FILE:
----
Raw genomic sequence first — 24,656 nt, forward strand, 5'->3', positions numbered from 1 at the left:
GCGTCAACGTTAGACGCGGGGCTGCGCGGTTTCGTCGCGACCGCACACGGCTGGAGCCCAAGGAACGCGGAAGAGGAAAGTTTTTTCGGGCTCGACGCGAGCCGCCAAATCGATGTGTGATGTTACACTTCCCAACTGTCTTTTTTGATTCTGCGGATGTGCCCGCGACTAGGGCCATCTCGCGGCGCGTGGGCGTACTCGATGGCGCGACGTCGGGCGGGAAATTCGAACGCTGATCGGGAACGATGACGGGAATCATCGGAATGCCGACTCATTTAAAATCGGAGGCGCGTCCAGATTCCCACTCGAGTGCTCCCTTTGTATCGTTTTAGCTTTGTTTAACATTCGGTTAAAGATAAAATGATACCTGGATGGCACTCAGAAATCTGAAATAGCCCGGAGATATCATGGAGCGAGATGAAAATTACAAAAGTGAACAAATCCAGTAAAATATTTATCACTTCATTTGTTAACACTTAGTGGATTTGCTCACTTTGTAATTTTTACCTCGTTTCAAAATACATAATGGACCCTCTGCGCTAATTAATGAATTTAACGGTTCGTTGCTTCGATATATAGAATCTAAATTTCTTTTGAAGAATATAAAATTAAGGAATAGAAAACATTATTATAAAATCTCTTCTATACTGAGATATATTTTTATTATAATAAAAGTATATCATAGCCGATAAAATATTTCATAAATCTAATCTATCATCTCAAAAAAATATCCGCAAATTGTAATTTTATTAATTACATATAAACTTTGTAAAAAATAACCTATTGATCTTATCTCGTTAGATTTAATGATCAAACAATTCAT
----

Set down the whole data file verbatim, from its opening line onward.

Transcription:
Raw genomic sequence first — 24,656 nt, forward strand, 5'->3', positions numbered from 1 at the left:
GCGTCAACGTTAGACGCGGGGCTGCGCGGTTTCGTCGCGACCGCACACGGCTGGAGCCCAAGGAACGCGGAAGAGGAAAGTTTTTTCGGGCTCGACGCGAGCCGCCAAATCGATGTGTGATGTTACACTTCCCAACTGTCTTTTTTGATTCTGCGGATGTGCCCGCGACTAGGGCCATCTCGCGGCGCGTGGGCGTACTCGATGGCGCGACGTCGGGCGGGAAATTCGAACGCTGATCGGGAACGATGACGGGAATCATCGGAATGCCGACTCATTTAAAATCGGAGGCGCGTCCAGATTCCCACTCGAGTGCTCCCTTTGTATCGTTTTAGCTTTGTTTAACATTCGGTTAAAGATAAAATGATACCTGGATGGCACTCAGAAATCTGAAATAGCCCGGAGATATCATGGAGCGAGATGAAAATTACAAAAGTGAACAAATCCAGTAAAATATTTATCACTTCATTTGTTAACACTTAGTGGATTTGCTCACTTTGTAATTTTTACCTCGTTTCAAAATACATAATGGACCCTCTGCGCTAATTAATGAATTTAACGGTTCGTTGCTTCGATATATAGAATCTAAATTTCTTTTGAAGAATATAAAATTAAGGAATAGAAAACATTATTATAAAATCTCTTCTATACTGAGATATATTTTTATTATAATAAAAGTATATCATAGCCGATAAAATATTTCATAAATCTAATCTATCATCTCAAAAAAATATCCGCAAATTGTAATTTTATTAATTACATATAAACTTTGTAAAAAATAACCTATTGATCTTATCTCGTTAGATTTAATGATCAAACAATTCAT